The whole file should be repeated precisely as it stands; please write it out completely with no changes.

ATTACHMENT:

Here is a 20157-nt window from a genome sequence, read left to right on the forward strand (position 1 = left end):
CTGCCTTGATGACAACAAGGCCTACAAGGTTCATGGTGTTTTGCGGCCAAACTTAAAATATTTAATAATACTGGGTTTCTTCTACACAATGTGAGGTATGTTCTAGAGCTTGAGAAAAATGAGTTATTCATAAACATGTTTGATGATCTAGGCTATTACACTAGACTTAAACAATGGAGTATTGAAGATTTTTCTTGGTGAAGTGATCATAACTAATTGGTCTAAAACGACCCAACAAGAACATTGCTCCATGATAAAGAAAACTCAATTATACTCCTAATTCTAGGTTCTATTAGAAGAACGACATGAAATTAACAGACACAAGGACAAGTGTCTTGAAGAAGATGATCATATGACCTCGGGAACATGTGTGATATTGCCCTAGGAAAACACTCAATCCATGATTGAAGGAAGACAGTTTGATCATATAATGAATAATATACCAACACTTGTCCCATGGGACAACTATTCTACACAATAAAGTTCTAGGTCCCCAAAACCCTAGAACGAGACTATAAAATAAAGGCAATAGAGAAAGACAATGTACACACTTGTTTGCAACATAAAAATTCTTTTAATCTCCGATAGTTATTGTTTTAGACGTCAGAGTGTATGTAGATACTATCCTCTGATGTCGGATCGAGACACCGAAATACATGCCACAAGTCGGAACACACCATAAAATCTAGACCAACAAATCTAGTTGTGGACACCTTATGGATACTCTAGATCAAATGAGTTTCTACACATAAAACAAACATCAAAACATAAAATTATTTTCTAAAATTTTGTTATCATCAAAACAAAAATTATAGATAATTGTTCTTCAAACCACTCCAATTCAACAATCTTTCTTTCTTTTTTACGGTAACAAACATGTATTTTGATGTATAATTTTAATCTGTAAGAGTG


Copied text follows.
Here is a 20157-nt window from a genome sequence, read left to right on the forward strand (position 1 = left end):
CTGCCTTGATGACAACAAGGCCTACAAGGTTCATGGTGTTTTGCGGCCAAACTTAAAATATTTAATAATACTGGGTTTCTTCTACACAATGTGAGGTATGTTCTAGAGCTTGAGAAAAATGAGTTATTCATAAACATGTTTGATGATCTAGGCTATTACACTAGACTTAAACAATGGAGTATTGAAGATTTTTCTTGGTGAAGTGATCATAACTAATTGGTCTAAAACGACCCAACAAGAACATTGCTCCATGATAAAGAAAACTCAATTATACTCCTAATTCTAGGTTCTATTAGAAGAACGACATGAAATTAACAGACACAAGGACAAGTGTCTTGAAGAAGATGATCATATGACCTCGGGAACATGTGTGATATTGCCCTAGGAAAACACTCAATCCATGATTGAAGGAAGACAGTTTGATCATATAATGAATAATATACCAACACTTGTCCCATGGGACAACTATTCTACACAATAAAGTTCTAGGTCCCCAAAACCCTAGAACGAGACTATAAAATAAAGGCAATAGAGAAAGACAATGTACACACTTGTTTGCAACATAAAAATTCTTTTAATCTCCGATAGTTATTGTTTTAGACGTCAGAGTGTATGTAGATACTATCCTCTGATGTCGGATCGAGACACCGAAATACATGCCACAAGTCGGAACACACCATAAAATCTAGACCAACAAATCTAGTTGTGGACACCTTATGGATACTCTAGATCAAATGAGTTTCTACACATAAAACAAACATCAAAACATAAAATTATTTTCTAAAATTTTGTTATCATCAAAACAAAAATTATAGATAATTGTTCTTCAAACCACTCCAATTCAACAATCTTTCTTTCTTTTTTACGGTAACAAACATGTATTTTGATGTATAATTTTAATCTGTAAGAGTG